Smart Survey Design
another type is the “mutli-chotomous” question, which allows respondents to choose one of many answer choices (Brace 2004, 55-67).
Let’s consider this example that asks similar information but uses different question types to ask for the information:
Question 1: Have you used SurveyMonkey in the last year to send out a survey?
Question 2: How many times in the last year have you used SurveyMonkey to send out a survey?
More than 3 times
Question 3: If you had to estimate, how many times have you used SurveyMonkey to send out a survey? (Please write in an estimate number) __________
In this example, Question 3 (the open-ended question type) provides the most detail. Here a respondent can type in the actual number or the estimated number of times s/he has used the tool. The first type, Question 1 example, is the best for setting up a skip logic scenario, consent form, or for basic/general information gathering. For closed-ended questions, like Question 1 and 2, it is important to create answer choices that cover all possible answers that are expected from that question. If you make the choices mutually exclusive (or unable to all be true at the same time), then the participant is able to choose the best possible answer (“Survey how to”).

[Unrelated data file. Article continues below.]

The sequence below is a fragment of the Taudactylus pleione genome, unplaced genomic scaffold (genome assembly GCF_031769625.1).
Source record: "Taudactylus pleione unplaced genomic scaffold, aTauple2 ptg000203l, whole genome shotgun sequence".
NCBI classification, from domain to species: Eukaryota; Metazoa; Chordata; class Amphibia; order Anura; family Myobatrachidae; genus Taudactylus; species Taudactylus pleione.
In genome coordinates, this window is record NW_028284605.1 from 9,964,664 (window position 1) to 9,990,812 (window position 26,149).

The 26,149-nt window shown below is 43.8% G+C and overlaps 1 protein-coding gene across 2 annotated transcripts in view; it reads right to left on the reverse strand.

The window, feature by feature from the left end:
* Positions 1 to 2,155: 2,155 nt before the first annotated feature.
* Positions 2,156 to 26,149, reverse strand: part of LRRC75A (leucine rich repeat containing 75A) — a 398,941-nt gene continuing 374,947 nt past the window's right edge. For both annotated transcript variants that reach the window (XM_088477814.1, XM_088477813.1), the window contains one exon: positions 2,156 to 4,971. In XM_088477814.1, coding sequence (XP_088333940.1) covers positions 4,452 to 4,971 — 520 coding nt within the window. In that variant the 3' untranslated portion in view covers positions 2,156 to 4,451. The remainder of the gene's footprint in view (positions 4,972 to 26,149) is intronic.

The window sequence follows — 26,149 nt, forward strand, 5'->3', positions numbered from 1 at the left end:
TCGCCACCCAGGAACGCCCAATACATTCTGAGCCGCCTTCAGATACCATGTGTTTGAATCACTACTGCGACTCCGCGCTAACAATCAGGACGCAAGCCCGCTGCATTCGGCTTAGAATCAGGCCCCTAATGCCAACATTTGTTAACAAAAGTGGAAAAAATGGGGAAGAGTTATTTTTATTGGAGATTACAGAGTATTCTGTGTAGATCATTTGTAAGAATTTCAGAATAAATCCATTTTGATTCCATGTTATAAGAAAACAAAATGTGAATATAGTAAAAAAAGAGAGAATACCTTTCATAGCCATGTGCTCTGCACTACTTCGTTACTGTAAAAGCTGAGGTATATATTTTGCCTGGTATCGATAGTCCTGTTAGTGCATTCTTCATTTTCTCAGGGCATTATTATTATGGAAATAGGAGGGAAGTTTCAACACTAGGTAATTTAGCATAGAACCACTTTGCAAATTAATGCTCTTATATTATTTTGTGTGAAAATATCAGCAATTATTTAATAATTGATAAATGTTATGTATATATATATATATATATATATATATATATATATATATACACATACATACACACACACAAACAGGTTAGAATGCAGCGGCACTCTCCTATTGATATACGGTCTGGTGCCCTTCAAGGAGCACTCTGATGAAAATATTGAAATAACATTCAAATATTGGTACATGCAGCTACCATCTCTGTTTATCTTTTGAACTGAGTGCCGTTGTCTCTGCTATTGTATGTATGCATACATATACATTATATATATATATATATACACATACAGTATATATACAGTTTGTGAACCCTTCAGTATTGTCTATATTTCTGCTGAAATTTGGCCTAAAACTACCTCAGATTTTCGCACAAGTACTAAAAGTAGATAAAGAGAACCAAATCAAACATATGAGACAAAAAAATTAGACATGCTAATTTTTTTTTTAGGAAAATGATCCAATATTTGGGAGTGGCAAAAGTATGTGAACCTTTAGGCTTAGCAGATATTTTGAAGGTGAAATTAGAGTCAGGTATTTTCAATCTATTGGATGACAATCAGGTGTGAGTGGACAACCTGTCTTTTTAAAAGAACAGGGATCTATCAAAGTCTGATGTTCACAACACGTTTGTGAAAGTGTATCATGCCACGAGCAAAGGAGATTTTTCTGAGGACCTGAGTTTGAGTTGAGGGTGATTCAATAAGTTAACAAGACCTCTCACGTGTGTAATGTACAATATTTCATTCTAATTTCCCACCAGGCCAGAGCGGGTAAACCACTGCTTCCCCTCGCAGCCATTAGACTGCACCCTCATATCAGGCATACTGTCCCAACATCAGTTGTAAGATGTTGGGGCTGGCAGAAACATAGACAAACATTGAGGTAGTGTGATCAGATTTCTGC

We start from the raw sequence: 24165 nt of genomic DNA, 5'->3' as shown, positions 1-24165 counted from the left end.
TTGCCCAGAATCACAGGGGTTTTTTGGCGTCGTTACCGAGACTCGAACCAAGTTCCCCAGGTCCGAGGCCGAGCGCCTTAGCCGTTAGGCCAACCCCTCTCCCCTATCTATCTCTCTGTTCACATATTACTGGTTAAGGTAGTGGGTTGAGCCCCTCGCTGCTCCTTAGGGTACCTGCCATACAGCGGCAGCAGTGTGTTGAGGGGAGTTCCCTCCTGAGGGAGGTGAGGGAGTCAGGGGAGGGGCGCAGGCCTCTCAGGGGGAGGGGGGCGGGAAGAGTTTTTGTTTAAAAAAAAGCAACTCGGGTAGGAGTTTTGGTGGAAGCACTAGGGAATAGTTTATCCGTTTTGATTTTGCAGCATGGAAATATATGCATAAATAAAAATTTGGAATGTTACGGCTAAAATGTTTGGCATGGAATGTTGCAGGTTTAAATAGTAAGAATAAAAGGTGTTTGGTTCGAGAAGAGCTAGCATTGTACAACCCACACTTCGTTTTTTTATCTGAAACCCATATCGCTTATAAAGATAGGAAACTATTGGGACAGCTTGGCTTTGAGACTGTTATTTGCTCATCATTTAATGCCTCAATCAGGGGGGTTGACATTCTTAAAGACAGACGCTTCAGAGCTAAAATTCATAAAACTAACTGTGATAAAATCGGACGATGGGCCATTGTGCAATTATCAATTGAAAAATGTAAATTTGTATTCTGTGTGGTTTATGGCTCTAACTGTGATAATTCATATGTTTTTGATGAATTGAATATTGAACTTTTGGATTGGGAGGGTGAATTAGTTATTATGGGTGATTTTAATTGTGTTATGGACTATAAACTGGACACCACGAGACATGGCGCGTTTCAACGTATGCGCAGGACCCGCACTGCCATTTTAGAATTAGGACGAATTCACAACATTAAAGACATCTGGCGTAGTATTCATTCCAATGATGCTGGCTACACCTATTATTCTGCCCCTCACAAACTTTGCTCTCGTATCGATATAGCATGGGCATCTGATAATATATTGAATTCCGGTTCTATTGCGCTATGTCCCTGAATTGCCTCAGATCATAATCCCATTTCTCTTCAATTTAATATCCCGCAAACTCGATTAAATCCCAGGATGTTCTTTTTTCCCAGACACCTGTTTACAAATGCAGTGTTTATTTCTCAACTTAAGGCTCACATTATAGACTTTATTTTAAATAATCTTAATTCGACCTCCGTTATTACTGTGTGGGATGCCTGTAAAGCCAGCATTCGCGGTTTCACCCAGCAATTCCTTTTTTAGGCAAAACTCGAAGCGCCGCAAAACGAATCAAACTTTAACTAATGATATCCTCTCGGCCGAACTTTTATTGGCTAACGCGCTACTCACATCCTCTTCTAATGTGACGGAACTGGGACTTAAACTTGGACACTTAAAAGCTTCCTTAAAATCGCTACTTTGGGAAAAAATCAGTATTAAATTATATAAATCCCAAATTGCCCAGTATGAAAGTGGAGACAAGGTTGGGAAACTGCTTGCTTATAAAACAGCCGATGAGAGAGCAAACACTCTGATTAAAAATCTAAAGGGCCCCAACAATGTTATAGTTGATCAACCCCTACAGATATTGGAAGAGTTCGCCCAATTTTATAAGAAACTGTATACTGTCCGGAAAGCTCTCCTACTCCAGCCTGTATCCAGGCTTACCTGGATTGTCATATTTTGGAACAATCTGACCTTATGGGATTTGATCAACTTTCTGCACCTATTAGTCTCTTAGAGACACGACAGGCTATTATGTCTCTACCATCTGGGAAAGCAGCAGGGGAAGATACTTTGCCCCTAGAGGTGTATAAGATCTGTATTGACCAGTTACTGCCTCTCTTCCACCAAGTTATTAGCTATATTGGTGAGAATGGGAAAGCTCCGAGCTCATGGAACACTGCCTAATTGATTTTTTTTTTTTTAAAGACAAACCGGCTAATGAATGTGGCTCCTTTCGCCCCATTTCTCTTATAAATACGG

2. Ranked or Ordinal Questions:
Ranking questions are best to use when all the choices listed should be ranked according to a level of specification (e.g. level of importance). If you have a question in which you need the respondents to indicate what items are the “most important” to “least important,” then you can set up a ranking question (Waddington 2000). In this example on page 11, you can create a Rating type question in SurveyMonkey and set the “forced ranking” option. This allows only one row (answer choice) to have that rating applied. Example: If you choose “survey templates” as your 1st choice, then no other row can be selected as the 1st choice. The Forced Ranking option won’t allow it.